Chicago Circle, February 24, 1971

Chicago Circle

February 24, 1971

View full page Start A Free Trial!

Issue date: Wednesday, February 24, 1971

Pages available: 64

Previous edition: Saturday, February 20, 1971

Next edition: Wednesday, March 3, 1971 - Used by the World's Finest Libraries and Institutions
About Chicago CircleAbout

Publication name: Chicago Circle

Location: Chicago, Illinois

Pages available: 1,364

Years available: 1971 - 1971

Learn more about this publication
  • 2.18+ billion articles and growing everyday!
  • More than 400 years of papers. From 1607 to today!
  • Articles covering 50 U.S.States + 22 other countries
  • Powerful, time saving search features!
Start your membership to the world's largest newspaper archive now!
Start your genealogy search now!
See with your own eyes the newspapers your great-great grandparents held.

View sample pages : Chicago Circle, February 24, 1971

All text in the Chicago Circle February 24, 1971, Page 1.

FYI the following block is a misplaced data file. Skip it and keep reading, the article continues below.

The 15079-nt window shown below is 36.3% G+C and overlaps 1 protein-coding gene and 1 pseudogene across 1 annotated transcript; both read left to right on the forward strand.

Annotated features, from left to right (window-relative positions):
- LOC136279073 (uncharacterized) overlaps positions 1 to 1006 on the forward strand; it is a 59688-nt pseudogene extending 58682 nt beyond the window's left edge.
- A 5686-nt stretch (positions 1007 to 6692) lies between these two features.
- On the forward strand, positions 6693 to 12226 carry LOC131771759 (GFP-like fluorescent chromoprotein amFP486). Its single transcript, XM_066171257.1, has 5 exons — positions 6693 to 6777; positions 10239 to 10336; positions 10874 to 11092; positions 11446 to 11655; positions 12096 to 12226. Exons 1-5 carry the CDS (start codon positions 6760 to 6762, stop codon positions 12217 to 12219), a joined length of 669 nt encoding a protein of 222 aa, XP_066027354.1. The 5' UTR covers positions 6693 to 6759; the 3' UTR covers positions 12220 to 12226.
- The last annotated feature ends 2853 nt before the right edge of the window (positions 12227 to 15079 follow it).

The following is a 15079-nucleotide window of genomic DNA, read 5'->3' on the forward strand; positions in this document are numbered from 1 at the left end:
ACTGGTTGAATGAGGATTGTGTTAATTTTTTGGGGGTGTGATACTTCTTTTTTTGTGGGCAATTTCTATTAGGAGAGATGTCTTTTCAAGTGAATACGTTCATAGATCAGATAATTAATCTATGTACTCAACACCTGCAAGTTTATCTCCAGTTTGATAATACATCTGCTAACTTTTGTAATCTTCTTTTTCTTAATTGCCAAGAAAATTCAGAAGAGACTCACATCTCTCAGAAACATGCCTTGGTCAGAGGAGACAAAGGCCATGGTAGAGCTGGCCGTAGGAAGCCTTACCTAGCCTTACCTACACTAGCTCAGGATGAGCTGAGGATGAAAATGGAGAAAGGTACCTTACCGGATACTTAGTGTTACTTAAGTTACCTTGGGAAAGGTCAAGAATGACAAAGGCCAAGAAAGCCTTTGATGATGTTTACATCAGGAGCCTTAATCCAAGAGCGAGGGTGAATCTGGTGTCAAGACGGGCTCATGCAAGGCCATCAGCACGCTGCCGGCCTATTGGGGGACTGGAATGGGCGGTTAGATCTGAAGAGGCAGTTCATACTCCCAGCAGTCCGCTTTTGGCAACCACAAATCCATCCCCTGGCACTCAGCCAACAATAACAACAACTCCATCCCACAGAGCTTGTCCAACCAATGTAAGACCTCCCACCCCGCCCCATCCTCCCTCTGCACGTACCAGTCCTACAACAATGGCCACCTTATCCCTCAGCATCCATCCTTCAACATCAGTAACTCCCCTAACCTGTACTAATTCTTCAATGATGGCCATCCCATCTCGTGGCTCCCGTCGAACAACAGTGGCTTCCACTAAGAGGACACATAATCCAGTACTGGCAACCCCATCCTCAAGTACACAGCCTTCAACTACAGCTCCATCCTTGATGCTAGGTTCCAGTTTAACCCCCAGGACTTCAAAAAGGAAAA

Circle, The (Newspaper) - February 24, 1971, Chicago, Illinois Whitaker decries 'mud- slinging' in Westhaven The forces are lined-up for what looks like a tough village race in Westhaven. Westhaven will get a whole new village board of trustees and a new village clerk. Charles Short, who resigned as Westhaven clerk earliei this year, will run for that position again. This time, however, Short will run with the "New Voters a slate of candidates that will oppose candidates supported by Village President Curtis Whitaker. Short was originally elected on Whitaker's slate. Short said the main reason for his resignation from the clerk's job was what Short called "Whitaker's constant harrasement about affairs that had nothing to do with village business." Whitaker, on the other hand, claims Short's reason for resignation was ad- ditional job duties where Short works. Snort feels that Westhaven needs, among other things, a full time police department. Westhaven presently gets police service from Cook County. Whitaker, however, serves as Acting (Whitaker stresses the capital police chief. Whitaker said he wants full-time police too, but "Some people don't have the patience to wait, you don't want the Village to go into debt over it's head." Short indicated that one of the reasons he feels Westhaven needs full-time police is because "Whitaker can't legally write tickets." Short might find that some reason for happiness, however, since, according to Whitaker, Short has not yet purchased a vehicle sticker of a permit tag for his dog. "Short is past the legal (Feb. 15) deadline for purchasing the sticker and Whitaker said. "And I am going to see to it that he gets a ticket." Perhaps Short was unable to purchase a vehicle sticker because he found village hall closed. Short and the New Voter's say that one of the complaints of Westhaven citizens is that the hall is rarely open for business. Whitaker disagrees, saying the village hall is open Monday, Wednesday, Friday and Saturday from 9 a.m. until noon. "Anytime after that, they can reach me at home, and I'd be more than happy to help them out. This thing about the hall not being open is false. I don't see why we can't have elections without this mud slinging." Westhaven voters will go to the polls Apr. 20 for the municipal election. The New Voter party candidates are Short for village clerk, and for trustees: Charles A. Downie, Ralph J. Aldrich, John P. Miller, Donald L. Kellogg, Diane M. Bartholmey and Meredith Macki. The concerned Citizens Party, backed by Whitaker, includes Gerald E. Jones, Jr. for clerk, and for trustees: Dennis R. Ward, Eugene J. O'Brien, Oriel E. Pounders, James J. Parnitzke, General E. Douglas and Carl J. Cicero. Tinley seeks members or environment board The Tinley Park Village board has established a new ordinance for the establish- ment of an Environmental Control Board. The nine-member board will have the powers to deal with environmental problems, according to member Dick Hallsey. HaQsey said that the board is still looking for members. "We are seeking qualified men and women to serve on the board. We would prefer a person with a background in science or the related areas of ecology and conservation, but this background is not necessarily a requirement." Hallsey said the board is the brain child of Village board member Richard Durkin. "Our first task will be to nail down a spectrum; make a study to see what can be done." Halsey said that the fact that Tinley Park is growing so rapidly might prove to be an ecological problem. "We want to deal with that problem while it's hap- pening, not after the fact." Anyone interested in becoming a panel member may contact Hallsey at 532- 1518 or drop a note, marked to the attention of the En- vironmental Controal Board, at the Village clerk's office. Sweet music at Lockport West The Joliet Sweet Adelines will hold their annual show "That's Entertainment 1971" March 27 and 28. The show will be held at Lockport West High school, Lockport, Saturday, March 27 at 8 p.m. and Sunday, March 28 at 2 pjn. Entertainment will include the Joliet chorus plus Joliet's two women's Chordial Four and the Neighbor "Ring" Chords. The guest quartet will be Joliet's own The Allied Four. Tickets are selling for for adults and for children under 12 and senior citizens over 65. The tickets will be only available on Sunday. Part of our proceeds will go to the Aesculapian Society (Drug An Economist Publication NORTH-EAST EDITION VOL. 3 NO. 6 WEDNI5SDAY, FEBRUARY 24, 1971 lOc PER COPY Sun to eome? The last rays of the sun shine upon two youngsters enjoying the springlike weather lut week. Hopefully, a sign of more good weather to come. The young men are students at St. George's School in Tinley Park. Circle photo by Rkk Marty 45-15 hike for a better school Growth and the problems of overcrowed classrooms have hit Valley View School District 96 in Romeoville. If any district can say it is both plagued and blessed by the times, certainly Valley View can. The district faces the problem of many area rapid increase in population and lack of classroom space to handle the new growth. Valley View has had its share of money and space problems. The district reached the full extent of its bonding power last year, needed space, and faced the unwelcome alternatives of going on split sessions or increasing class size. Blessed with innovative administrators and school board members, Valley View did neither of these. Instead the disl rict went on a year-around school plan, a still-novel concept in education. School administrators and the board are very pleased with some unexpected results of year-around school, called the 45-15 plan since the children go to school the whole year on staggered enrollment for 45- day segments and 15-day vacations. Perhaps, at least as far as tax payers are concerned one of the best benefits of 45- 15 is what it has not cost. James Bingle, sdno! board president, said that the 45-15 plan saved the district some million in construction costs. "When we went on 45- 15, we gained two 30-room schools without laying a buck, due to staggered enrollment year-around." The district thereby avoided asking for money for additional class space. Some of the more obvious benefits of the 45-15 plan include the opportunity for teachers to work year around James Gove, assistant superintendent of the district, said that most teachers "bemoan the fact that they are not paid a living wage, while at the s.itne time tax payers si) (continued on page 2) ;